Bryant McIntosh hates losing. When he committed to Northwestern five years ago, he set out to make sure his team would be winners – quite a feat given that the team had a second-year coach and had just finished second to last in the Big Ten. But the scrawny guard from Greensburg, Indiana, was up for the task, and he’s become of the most important players in NU Basketball history after leading the ‘Cats to their first ever March Madness.
McIntosh was no stranger to winning in high school – and no stranger to doing it under pressure. As a junior at Greensburg Community High School in Indiana, McIntosh led his team to their first basketball state title in school history (sound familiar?) and did so by hitting a decisive three pointer in overtime. McIntosh took Greensburg to the promised land once more in his senior season while also making the decision to decommit from Indiana State to come make history for the ‘Cats.
However, when he arrived in Evanston, his freshman season was anything but historic.
“We lost 10 in a row my freshman year in the Big Ten,” McIntosh said while shaking his head and laughing to himself for what seems to be the hundredth time. He remembers his early years at Northwestern well, in part because he’s cited it as motivation and a turning point so often. But also because, as McIntosh and any other longstanding Northwestern basketball fan knows, that had long been the norm for the team.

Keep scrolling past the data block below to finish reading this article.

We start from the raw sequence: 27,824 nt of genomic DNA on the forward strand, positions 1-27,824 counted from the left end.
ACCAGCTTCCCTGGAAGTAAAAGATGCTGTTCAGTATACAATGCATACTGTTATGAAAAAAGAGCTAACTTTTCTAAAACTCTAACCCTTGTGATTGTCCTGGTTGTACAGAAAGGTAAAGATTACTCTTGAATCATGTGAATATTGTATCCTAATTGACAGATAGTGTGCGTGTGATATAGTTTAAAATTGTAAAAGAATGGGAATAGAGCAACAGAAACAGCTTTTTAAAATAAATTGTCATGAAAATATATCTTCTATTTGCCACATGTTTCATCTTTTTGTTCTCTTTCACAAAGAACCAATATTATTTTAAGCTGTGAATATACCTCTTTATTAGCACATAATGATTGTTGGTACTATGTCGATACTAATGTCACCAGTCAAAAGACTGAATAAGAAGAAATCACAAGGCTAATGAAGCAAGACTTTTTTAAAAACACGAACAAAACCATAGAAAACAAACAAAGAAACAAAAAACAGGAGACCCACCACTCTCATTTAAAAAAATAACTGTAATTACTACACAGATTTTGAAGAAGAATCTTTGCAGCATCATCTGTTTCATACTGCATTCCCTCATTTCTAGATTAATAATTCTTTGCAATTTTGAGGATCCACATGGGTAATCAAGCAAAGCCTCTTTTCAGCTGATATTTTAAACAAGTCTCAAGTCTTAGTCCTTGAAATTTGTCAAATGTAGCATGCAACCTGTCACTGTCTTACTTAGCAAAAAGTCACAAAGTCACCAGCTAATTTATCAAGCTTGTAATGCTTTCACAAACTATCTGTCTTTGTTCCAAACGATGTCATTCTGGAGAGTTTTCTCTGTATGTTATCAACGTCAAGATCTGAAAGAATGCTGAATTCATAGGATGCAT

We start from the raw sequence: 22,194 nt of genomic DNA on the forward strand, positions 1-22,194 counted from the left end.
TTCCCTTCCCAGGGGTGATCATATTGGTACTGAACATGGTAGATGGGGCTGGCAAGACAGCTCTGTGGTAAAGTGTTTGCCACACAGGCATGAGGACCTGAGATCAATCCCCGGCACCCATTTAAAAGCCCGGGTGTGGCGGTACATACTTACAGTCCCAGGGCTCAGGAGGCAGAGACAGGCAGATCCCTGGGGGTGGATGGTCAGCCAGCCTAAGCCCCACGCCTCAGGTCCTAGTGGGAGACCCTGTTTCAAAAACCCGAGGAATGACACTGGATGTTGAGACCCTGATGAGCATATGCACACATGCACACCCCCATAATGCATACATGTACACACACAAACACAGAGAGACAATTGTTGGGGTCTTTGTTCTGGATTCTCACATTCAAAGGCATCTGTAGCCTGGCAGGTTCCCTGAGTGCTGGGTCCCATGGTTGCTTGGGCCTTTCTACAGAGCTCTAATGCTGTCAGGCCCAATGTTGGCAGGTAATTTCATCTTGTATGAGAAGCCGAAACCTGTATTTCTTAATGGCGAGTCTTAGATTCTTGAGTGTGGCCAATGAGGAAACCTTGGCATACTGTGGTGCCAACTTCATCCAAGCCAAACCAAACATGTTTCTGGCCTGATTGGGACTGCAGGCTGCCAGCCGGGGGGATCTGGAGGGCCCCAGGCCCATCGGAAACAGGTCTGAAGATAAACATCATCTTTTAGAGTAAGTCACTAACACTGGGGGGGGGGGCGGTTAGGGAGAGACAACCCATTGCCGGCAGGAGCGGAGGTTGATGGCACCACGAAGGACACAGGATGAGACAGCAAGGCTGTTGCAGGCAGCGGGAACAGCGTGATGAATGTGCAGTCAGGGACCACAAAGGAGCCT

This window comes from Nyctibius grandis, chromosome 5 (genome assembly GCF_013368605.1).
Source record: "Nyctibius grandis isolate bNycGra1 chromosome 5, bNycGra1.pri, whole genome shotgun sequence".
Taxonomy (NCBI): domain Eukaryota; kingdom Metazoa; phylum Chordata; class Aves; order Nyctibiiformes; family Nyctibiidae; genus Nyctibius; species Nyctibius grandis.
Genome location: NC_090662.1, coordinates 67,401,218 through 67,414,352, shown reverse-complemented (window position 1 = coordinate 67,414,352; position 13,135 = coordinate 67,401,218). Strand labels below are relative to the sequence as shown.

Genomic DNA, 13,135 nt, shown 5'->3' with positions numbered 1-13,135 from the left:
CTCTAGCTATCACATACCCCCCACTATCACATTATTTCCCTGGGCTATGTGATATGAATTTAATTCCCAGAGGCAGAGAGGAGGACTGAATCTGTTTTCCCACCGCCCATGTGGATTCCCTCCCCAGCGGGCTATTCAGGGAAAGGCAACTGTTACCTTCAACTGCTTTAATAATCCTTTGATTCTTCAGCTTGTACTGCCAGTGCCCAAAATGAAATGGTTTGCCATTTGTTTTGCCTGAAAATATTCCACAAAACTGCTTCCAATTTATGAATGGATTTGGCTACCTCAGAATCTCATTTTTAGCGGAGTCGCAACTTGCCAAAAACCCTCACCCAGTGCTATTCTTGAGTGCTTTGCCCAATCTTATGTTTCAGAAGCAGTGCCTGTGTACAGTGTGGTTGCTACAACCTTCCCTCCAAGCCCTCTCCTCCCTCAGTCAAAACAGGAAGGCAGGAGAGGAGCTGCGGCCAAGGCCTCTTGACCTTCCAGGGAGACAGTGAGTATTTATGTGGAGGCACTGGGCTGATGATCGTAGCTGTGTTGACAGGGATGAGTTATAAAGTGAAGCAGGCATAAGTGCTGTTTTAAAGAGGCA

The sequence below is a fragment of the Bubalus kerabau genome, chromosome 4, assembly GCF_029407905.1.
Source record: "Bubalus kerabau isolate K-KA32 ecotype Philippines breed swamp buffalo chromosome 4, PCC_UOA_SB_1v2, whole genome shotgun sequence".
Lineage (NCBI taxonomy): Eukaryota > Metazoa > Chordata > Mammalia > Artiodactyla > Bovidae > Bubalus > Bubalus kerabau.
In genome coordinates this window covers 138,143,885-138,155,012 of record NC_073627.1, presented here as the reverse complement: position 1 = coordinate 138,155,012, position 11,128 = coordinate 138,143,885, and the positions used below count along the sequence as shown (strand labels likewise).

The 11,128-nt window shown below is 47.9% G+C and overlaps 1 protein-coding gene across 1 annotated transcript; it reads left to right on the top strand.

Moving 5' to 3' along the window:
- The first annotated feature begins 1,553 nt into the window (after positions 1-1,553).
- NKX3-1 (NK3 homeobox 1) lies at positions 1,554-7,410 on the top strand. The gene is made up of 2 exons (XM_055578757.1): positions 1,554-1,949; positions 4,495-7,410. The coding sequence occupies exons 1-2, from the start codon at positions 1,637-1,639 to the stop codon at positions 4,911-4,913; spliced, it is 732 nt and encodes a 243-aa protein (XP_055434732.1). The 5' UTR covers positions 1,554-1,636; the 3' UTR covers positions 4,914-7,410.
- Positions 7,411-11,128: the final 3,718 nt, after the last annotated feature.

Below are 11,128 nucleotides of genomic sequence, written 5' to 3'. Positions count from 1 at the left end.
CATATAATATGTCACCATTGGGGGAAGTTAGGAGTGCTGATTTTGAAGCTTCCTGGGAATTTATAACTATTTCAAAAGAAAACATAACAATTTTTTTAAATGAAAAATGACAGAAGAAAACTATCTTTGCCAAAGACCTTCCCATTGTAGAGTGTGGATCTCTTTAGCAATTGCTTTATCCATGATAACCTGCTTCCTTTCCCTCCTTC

“I think the biggest change in this program [from my freshman year] is we no longer hope to win: we expect to win, and we’re good enough to win,” McIntosh said. “We have that belief in ourselves. I just see this program continuing to go further and further up the ladder.”
With all the excitement surrounding the Northwestern men’s basketball team making it to March Madness for the first time last year, it might be hard to produce an equally exciting encore. Coach Chris Collins and the players know it – but senior point guard McIntosh embraces the hype, and he’s set a lofty goal for his senior season: a national championship.
McIntosh, a team leader in points per game (14.8) and assists per game (5.2) last season, was a major player in last March’s tourney run. While he understands the gravitas of the Tournament berth and was obviously elated to be the first to take Northwestern there, he is already locked into this season.
“I understand that it’s something everyone is excited about, but I don’t think it's something I’ll be able to appreciate until later in life when I look back on everything we accomplished,” McIntosh said. “Reminiscing can happen 20 or 30 years from now. Right now I’m just focused on this year.”
Last year’s Round of 32 loss left McIntosh and the rest of the team unsastified. Despite nearly pulling off a huge upset against runner-up Gonzaga, the ‘Cats are hungry for more.
“We accomplished the one thing everyone wanted us to accomplish, but we can’t be satisfied,” McIntosh said. “We haven’t won a championship here, and it's my last year. I come from a championship pedigree in high school and won championships – and that’s how I want to go out.”